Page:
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My 2013 Volt (premium package) is coming off lease in August. I called Ally to see what the buyout value was and they quoted me $27K. After I finished laughing, I checked KBB and found that that's roughly double what the market value looks like.

I'm obviously not going to buy the car for 2x its market value. I like it and would love to keep it for $15K-ish. I saw in the US Bank buyout thread that people commonly call US Bank and get them to make a better offer-- does that work with Ally or should I just give it back to 'em? (I'm over my lease miles, if that matters one way or another).
 

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WOW that's sheer insanity. I just had my 2013 loaded Volt appraised by Tesla for $14,350 as a trade.

I see them on cars.com listed as high as $18K but that's it. The average is like $15K to $16K. Run away from that deal.
 

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Yep, Ally doesn't negotiate. Somehow getting raped at auction is a better option for them then offering a reasonable, higher buyout price to the lessee.
 

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My 2013 Volt (premium package) is coming off lease in August. I called Ally to see what the buyout value was and they quoted me $27K. After I finished laughing, I checked KBB and found that that's roughly double what the market value looks like.

I'm obviously not going to buy the car for 2x its market value. I like it and would love to keep it for $15K-ish. I saw in the US Bank buyout thread that people commonly call US Bank and get them to make a better offer-- does that work with Ally or should I just give it back to 'em? (I'm over my lease miles, if that matters one way or another).
Wasn't that value available on your Lease paperwork already?
 

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I suspect that Ally (formerly GMAC?) struck a deal with GM to stick to residuals in order to spur sales of new Volts after turn-in. Worked on me. I paid too much, but love the Gen 2 and I'm free of lease mileage restrictions. No regrets. Driving way more now and enjoying it.....more.
 

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There may be a very small minority of uninformed lessees who actually pay that price, so it pays off for them from time to time. And they probably find it easier to turn them over to an auction than to negotiate every sale individually. A bank is not in the business of retailing cars. They are in no way equipped or staffed for that.

I used to work in banking, and one thing that everyone in banking and real estate investing knows is that when a bank sells a foreclosed house, it sells for far less than it appraised for when the loan was made. One reason is that banks are lousy at selling property. It is not their primary line of business.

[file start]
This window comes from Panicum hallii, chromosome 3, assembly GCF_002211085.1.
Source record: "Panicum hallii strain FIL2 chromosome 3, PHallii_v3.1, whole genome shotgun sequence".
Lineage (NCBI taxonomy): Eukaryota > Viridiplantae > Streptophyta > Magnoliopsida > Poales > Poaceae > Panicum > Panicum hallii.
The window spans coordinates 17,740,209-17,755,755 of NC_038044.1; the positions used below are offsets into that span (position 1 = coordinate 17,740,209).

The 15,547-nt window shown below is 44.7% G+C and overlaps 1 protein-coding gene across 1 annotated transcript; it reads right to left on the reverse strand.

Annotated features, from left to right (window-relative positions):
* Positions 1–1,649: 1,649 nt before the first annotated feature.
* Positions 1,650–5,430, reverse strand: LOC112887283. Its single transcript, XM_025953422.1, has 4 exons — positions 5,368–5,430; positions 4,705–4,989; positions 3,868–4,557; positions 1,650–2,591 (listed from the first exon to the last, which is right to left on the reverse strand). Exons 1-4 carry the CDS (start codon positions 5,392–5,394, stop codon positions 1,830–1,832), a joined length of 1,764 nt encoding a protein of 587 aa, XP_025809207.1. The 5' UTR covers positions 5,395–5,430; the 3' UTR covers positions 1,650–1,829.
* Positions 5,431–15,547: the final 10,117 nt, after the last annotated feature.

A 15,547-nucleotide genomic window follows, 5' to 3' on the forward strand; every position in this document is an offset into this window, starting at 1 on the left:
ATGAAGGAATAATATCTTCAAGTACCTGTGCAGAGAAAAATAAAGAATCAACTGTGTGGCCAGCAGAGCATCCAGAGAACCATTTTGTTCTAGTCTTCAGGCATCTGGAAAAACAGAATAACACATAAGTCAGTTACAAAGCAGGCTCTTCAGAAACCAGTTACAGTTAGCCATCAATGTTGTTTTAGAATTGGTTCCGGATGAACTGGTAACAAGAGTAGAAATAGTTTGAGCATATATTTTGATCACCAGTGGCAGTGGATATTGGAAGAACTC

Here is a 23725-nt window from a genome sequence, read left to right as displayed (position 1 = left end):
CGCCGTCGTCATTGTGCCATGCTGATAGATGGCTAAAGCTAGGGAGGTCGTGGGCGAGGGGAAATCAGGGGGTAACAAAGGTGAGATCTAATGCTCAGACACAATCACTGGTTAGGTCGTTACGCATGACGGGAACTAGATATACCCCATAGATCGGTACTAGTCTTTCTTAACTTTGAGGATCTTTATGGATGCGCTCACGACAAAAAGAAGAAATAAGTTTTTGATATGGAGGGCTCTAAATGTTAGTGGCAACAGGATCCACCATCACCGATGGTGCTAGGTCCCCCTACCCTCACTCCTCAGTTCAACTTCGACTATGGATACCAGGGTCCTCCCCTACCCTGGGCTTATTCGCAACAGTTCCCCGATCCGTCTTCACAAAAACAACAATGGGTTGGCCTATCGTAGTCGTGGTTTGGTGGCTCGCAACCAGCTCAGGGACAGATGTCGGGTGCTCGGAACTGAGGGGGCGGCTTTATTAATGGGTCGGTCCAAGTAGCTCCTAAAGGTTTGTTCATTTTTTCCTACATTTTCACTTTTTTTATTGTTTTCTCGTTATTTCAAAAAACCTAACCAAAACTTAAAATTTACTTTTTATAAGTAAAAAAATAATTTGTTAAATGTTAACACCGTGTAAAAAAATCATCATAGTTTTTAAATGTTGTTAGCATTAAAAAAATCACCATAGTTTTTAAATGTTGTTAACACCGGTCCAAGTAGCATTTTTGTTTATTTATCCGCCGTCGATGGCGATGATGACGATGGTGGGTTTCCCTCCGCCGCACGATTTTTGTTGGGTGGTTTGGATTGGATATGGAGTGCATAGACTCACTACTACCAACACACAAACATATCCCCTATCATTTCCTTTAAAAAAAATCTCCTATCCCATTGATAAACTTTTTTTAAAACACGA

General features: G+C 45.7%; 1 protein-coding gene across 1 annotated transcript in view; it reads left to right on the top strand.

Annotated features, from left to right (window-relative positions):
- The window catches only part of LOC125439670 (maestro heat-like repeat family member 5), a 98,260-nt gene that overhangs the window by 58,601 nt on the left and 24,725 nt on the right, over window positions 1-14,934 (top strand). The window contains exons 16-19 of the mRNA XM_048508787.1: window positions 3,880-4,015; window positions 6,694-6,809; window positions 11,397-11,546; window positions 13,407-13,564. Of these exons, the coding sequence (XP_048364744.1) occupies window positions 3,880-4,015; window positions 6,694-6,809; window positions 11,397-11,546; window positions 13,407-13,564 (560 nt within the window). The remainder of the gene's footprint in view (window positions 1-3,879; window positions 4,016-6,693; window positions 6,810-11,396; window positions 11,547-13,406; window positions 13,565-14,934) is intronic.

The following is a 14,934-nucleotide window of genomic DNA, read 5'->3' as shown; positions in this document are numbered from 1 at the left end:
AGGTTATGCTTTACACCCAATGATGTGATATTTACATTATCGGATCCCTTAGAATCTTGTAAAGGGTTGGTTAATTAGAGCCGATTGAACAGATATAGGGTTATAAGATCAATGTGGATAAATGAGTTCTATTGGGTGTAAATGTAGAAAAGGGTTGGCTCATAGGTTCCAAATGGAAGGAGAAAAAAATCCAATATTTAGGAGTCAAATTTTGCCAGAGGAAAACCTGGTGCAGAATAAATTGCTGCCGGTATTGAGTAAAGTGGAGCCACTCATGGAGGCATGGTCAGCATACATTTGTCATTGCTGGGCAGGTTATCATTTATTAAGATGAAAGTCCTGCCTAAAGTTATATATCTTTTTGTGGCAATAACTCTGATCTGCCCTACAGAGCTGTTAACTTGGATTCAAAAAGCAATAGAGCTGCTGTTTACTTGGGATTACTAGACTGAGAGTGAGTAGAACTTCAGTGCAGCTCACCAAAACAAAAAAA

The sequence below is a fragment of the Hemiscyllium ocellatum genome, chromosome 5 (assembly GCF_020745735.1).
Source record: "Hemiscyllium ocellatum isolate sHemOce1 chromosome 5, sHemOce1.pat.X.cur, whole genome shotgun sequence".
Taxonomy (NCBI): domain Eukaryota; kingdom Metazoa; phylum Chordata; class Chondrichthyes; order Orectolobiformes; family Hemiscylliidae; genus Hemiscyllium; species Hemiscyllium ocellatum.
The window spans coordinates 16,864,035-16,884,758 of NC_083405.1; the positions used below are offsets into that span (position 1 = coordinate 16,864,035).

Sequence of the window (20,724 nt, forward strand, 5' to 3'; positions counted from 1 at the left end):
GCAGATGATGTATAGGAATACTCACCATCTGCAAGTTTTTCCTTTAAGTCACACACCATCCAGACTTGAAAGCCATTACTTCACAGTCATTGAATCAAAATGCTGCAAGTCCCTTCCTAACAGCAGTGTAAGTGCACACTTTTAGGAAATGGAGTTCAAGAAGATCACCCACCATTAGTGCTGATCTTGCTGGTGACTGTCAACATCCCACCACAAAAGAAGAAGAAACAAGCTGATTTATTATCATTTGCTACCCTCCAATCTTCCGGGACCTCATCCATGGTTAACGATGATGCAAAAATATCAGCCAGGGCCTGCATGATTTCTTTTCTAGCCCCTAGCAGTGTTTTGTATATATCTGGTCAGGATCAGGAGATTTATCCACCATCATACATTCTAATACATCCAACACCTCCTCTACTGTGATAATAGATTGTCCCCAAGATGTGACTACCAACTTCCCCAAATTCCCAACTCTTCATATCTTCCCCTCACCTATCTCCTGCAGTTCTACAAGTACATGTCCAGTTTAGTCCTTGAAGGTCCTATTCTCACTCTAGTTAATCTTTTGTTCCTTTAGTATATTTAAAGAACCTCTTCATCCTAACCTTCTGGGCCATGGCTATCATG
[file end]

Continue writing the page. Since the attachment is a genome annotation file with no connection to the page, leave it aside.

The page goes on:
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Yet you reaped the benefit of underpriced lease payments that resulted in the overpriced residual?

Yes, Taser54, this is exactly the way it worked. MY211 - My2015 Leases, Ally Bank and US Bank were the GM / Chevrolet leasing entities.

The Federal $7,500.00 was captured by the lessor as an enhancement to the residual value, (Raising this Residual Value) and thus lessening the money owed gap between the Capitalization Cost (Your deal amount) and this raised new Residual Value.

Remember, MY11/12/13's were sold and leased before the stunning $5,000.00 drop in M.S.R.P. for the My14 Chevy Volt. More on this below.

Yes, this greatly reduced the payment obligation, monthly payment and taxes but made a Chevy Volt EREV lease buyout at end of lease a non option.

GM Financial joined the GM Chevrolet Financing arm in 2013. This arrangement continued until GM chose GM Financial as sole captive lender much to the protesting of Ally Bank.

It is true that Ally as a rule will not negotiate this enhanced residual for a lease end buy-out. This is why I moved into a MY15 Chevy Volt EREV when my lease ended March of last year.

Tear in my eye but loving the WiFi, ERDTT only at <16 degrees and greater range of my now 14 month old MY15 Chevy Volt Extended Range Electric Vehicle!

Now...


Ya know, I become well annoyed when I see stories about Owners reporting low trade in values. See the stories of Chevy Volt EREV, Nissan LEAF and other EV's PHEV's getting low resale marks but in every case, overlooked is the over $13,700.00 of paper, artificial depreciation that has occurred.

The $7,500.00 Fed tax Credit, wether purchased or leased devaluated the entire fleet of used Chevy Volts right out of the shoot.

It did not matter if individual buyer Joe could collect that much in taxes back the next year, based on his income, this amount was used as a retained value depreciator on all used Chevy Volts.

The second hit was in 2014. The M.S.R.P. was reduced on the window sticker(The Monroney Sticker) by $5,000.00!

Now totaling $12,500.00 in total on paper depreciation.

My 16/17 the M.S.R.P. dropped again. this time another $1,125.00!

Now used Chevy Volt's out in the wild from 2011 to 2013 have $13,625.00 of manufactured depreciation affecting their resale value going forward.

Note that then GM North American President Mark Reuss stated publically that, 'When we cut our cost through engineering and manufacturing our Chevy Volt we will pass it on to our customers'

So, Ally Bank is all but gone as their last leases play out. GM Financial is GM captive financial arm and yes they do negotiate.

Take this to heart however, with over $13,625.00 dollars of what I will argue is artificial depreciation, used Electric Fueled Vehicle like the Volt EREV LEAF, Ford Focus and other big Traction Battery EV's can be had for quite an inexpensive price. (Ahem, not Tesla Motors, lol)